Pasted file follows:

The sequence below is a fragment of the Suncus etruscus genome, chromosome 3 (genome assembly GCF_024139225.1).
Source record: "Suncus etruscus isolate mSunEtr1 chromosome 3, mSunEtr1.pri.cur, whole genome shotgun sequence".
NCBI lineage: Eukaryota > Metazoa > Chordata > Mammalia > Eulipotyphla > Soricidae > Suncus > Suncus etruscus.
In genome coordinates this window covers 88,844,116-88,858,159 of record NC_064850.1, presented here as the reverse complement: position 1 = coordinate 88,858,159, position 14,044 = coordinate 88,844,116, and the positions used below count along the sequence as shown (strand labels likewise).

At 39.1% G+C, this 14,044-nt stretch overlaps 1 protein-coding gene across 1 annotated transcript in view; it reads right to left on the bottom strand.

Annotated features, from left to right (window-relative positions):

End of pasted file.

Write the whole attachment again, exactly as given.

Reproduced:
The sequence below is a fragment of the Suncus etruscus genome, chromosome 3 (genome assembly GCF_024139225.1).
Source record: "Suncus etruscus isolate mSunEtr1 chromosome 3, mSunEtr1.pri.cur, whole genome shotgun sequence".
NCBI lineage: Eukaryota > Metazoa > Chordata > Mammalia > Eulipotyphla > Soricidae > Suncus > Suncus etruscus.
In genome coordinates this window covers 88,844,116-88,858,159 of record NC_064850.1, presented here as the reverse complement: position 1 = coordinate 88,858,159, position 14,044 = coordinate 88,844,116, and the positions used below count along the sequence as shown (strand labels likewise).

At 39.1% G+C, this 14,044-nt stretch overlaps 1 protein-coding gene across 1 annotated transcript in view; it reads right to left on the bottom strand.

Annotated features, from left to right (window-relative positions):